Talent can stand alone or work with other talents you have. In my case, I (kind of) like to sing (blame my choir member parents), and I also enjoy encouraging people. These two talents come together when I used to lead worship. I like to take photos to take a load off, and the process of driving around to hunt for good vantage points all adds to my personal stress relief. And, taking this with my liking towards encouragement, I post on my accounts on Instagram and Facebook.
Without taking a peek at the book, I say that Talents are God-given in that they are part of the entire being that composes of you and me. Talents are characteristics of creation designed by Creator. Talents attribute to our being which distinguish us as unique and dynamic creations.
It must be said that a good number of other people don’t have the same talents as we do, and in this way, we are a step ahead. John Maxwell is good to point out that this ‘lead’ we possess is bound to shrink over time, as more and more people are catching up by way of learning what we already do good naturally.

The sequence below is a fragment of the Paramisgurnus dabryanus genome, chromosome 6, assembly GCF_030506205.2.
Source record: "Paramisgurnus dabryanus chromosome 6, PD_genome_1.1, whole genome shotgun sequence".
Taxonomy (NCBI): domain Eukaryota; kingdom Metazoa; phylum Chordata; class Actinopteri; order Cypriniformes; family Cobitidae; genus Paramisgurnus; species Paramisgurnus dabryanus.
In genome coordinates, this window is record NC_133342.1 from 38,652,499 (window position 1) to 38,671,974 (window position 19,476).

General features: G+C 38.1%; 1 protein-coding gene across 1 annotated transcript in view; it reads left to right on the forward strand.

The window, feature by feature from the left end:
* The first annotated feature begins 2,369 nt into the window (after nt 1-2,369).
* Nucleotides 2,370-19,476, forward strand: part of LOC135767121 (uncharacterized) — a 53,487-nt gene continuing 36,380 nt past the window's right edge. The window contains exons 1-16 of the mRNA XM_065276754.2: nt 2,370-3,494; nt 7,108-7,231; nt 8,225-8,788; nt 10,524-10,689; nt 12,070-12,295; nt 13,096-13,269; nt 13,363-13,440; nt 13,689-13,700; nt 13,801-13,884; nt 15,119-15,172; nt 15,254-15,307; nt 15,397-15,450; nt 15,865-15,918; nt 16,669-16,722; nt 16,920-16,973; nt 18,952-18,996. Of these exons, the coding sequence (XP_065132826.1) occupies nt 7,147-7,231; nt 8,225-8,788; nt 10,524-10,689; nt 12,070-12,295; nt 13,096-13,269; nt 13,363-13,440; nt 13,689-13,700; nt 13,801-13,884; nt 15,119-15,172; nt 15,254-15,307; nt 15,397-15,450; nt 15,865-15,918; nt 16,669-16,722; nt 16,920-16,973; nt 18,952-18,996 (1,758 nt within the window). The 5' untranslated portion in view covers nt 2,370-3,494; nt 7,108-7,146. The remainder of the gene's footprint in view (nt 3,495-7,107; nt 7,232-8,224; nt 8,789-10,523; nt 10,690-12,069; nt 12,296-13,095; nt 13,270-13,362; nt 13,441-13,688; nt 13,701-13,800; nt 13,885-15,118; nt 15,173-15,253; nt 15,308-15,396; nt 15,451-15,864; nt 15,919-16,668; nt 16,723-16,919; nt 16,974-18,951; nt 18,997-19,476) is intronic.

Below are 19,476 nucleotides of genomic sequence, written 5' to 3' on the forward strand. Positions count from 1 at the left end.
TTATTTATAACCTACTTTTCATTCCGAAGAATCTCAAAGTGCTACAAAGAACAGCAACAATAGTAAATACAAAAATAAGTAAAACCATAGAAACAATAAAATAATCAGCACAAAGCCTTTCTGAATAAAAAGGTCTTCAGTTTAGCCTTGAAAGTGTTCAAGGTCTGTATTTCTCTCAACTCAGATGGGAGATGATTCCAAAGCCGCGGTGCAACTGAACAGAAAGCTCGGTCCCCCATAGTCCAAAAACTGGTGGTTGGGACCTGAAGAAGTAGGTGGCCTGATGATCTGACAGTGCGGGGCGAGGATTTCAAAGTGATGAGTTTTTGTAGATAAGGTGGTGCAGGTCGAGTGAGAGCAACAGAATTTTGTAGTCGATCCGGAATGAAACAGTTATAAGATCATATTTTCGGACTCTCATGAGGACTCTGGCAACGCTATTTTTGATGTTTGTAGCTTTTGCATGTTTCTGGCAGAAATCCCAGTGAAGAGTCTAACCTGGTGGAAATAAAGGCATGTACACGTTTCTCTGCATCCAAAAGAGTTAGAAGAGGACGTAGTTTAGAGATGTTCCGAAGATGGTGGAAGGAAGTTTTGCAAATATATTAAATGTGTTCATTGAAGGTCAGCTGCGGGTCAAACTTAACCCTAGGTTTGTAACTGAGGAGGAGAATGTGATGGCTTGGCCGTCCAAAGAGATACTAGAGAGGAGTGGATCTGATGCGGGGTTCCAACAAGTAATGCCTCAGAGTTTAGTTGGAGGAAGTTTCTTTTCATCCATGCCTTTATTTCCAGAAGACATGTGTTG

To this end, I agree with him that it’s not enough to have talent. No, I think that if we are to value the Creator who created us with this talent to begin with, we ought to use our talents to literally multiply, versus hiding our talents in the ground out of fear of losing them.
In order for us to honor the talents we’ve been given, we use them; and we in order for us to use our talents to their full potential, we put them in their proper place.
Again, consider that we build our beliefs upon what we choose as our foundation, and our talents move based on our beliefs.
I need more time on this. The 1000 word goal has been reached but I need to build on it further, and then simplify it for this Sunday.
Or not. Maybe I should just leave it as it is. As usual.